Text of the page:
Formed some 50 million years ago, during the same geological upheavals that produced the Alps, the crescent-shaped Carpathians were the cradle of Hutsul civilisation, and they’re still home to this hardy mountain tribe.
A natural barrier between the Slavic countries and Romanised Dacia (Romania), the Carpathians have always provided a refuge from conquest and authority. When the Mongols sacked Kyiv in 1240, many of the city’s citizens fled here, and when Poland and Lithuania invaded in the 14th century it’s questionable how much control they exercised here in the region’s higher altitudes. The Poles’ lengthy struggle to capture the ‘Ukrainian Robin Hood’ Oleska Dovbush suggest it was very little.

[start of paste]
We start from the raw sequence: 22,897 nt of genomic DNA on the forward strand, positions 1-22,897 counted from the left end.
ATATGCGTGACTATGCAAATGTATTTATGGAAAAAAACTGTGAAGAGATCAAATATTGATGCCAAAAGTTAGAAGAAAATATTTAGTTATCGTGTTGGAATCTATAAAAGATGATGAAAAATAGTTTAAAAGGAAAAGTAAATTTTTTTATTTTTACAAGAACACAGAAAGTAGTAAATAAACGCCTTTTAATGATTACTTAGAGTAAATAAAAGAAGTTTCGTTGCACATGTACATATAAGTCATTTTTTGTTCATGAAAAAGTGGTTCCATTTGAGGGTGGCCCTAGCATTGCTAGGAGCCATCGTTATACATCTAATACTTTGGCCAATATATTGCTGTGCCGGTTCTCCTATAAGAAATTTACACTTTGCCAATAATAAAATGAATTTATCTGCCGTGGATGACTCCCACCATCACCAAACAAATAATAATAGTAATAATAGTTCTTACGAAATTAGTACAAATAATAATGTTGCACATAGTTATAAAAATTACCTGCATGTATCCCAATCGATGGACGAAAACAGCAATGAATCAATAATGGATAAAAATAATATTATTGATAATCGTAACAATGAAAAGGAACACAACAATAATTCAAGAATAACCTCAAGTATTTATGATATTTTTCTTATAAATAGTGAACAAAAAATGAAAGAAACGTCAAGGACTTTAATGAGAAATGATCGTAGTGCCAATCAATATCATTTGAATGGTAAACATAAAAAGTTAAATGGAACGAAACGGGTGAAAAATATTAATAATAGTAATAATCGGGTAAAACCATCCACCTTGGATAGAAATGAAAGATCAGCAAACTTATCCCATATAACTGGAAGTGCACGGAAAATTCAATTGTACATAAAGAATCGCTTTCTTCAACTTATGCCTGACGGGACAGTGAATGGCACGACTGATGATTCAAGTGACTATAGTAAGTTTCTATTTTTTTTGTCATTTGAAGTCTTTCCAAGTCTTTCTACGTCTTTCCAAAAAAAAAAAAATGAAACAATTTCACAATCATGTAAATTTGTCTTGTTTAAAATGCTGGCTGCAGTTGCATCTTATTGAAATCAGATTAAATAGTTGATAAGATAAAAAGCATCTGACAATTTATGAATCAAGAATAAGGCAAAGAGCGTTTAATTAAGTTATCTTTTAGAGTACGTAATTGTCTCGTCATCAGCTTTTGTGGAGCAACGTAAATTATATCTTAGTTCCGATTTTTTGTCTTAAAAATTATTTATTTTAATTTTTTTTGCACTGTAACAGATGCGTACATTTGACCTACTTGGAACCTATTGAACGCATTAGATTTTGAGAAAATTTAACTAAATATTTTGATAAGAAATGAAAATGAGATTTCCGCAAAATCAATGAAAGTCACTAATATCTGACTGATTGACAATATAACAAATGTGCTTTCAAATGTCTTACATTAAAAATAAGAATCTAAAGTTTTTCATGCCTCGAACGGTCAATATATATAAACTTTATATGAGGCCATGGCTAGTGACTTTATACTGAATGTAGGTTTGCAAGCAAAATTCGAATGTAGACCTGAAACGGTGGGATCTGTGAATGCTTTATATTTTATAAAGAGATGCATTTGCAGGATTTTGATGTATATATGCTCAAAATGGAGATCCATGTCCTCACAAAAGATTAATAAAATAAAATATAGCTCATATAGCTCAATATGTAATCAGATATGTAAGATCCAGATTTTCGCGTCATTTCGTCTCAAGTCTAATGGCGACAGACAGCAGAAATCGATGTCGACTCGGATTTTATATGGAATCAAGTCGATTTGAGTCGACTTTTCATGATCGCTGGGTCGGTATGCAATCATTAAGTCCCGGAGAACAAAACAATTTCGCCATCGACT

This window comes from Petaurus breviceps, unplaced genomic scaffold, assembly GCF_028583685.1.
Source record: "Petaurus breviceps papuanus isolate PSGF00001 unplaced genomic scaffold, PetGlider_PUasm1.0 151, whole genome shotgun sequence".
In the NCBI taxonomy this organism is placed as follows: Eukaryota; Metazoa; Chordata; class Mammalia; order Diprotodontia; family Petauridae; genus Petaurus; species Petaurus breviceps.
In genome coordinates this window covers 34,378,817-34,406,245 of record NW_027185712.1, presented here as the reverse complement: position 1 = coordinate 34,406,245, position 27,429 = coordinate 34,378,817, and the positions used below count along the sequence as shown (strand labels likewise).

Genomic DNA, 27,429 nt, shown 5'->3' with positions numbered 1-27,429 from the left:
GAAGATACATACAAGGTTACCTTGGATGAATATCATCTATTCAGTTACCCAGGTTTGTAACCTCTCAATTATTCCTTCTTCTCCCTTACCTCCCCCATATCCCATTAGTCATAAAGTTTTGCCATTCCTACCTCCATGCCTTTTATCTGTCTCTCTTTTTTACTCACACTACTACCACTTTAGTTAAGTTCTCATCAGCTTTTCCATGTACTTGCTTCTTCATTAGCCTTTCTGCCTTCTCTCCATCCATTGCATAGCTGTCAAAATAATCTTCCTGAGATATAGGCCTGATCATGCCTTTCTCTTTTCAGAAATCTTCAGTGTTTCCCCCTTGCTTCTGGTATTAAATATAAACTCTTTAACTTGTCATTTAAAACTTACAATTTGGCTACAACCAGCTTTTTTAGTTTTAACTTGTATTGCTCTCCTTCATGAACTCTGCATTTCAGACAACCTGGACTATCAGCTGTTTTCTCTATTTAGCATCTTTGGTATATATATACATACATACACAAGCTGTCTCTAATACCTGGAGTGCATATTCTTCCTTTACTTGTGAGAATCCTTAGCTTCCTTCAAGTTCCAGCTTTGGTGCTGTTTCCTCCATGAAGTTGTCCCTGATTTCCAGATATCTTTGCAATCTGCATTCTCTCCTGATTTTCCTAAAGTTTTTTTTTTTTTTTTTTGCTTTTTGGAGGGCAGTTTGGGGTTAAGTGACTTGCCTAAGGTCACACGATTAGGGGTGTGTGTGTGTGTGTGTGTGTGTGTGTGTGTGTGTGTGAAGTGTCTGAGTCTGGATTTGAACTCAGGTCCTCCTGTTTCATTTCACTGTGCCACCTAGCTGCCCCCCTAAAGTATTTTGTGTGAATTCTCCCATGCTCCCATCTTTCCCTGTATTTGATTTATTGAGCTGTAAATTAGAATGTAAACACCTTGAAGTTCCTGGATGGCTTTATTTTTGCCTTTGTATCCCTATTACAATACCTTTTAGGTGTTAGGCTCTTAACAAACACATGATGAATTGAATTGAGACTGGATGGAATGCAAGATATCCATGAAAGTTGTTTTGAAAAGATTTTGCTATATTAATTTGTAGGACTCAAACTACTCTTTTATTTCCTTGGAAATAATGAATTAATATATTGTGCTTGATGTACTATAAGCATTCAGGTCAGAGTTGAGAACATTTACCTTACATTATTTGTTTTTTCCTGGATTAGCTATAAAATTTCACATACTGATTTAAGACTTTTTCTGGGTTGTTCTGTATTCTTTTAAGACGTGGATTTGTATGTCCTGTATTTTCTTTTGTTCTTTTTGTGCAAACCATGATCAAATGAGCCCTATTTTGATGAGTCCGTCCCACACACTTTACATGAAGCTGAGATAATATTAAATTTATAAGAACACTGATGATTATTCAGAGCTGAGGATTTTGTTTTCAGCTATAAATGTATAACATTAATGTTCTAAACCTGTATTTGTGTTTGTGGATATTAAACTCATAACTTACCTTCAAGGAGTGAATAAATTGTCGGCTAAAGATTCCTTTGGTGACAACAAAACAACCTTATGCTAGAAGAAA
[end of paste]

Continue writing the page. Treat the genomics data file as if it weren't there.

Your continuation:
Signs of 19th-century Austro-Hungarian culture haven’t penetrated deeper than Ivano-Frankivsk and Chernivtsi. And when the Soviets rolled up after WWII, they were made to feel very unwelcome. The Ukrainian Insurgent Army (UPA) lived as guerrillas in the Carpathians well into the 1950s, using the mountains as a stronghold from which to fire on the authorities (the UPA is a controversial entity because of its probable, but unquantified, role in the extermination of Ukrainian Jews during WWII). However, even ordinary Carpathian villagers resisted Russian rule, too.
The Soviets weren’t initially keen on the Hutsuls’ folklore and pagan traditions, but came to see their culture as a tourist attraction and largely let them be. However, the Hutsuls have long been integrated into mainstream western Ukrainian culture. Their arts, crafts, cuisine and farming lifestyle all survive, but they reserve their traditional dress, music and dancing for celebrations and ceremonies.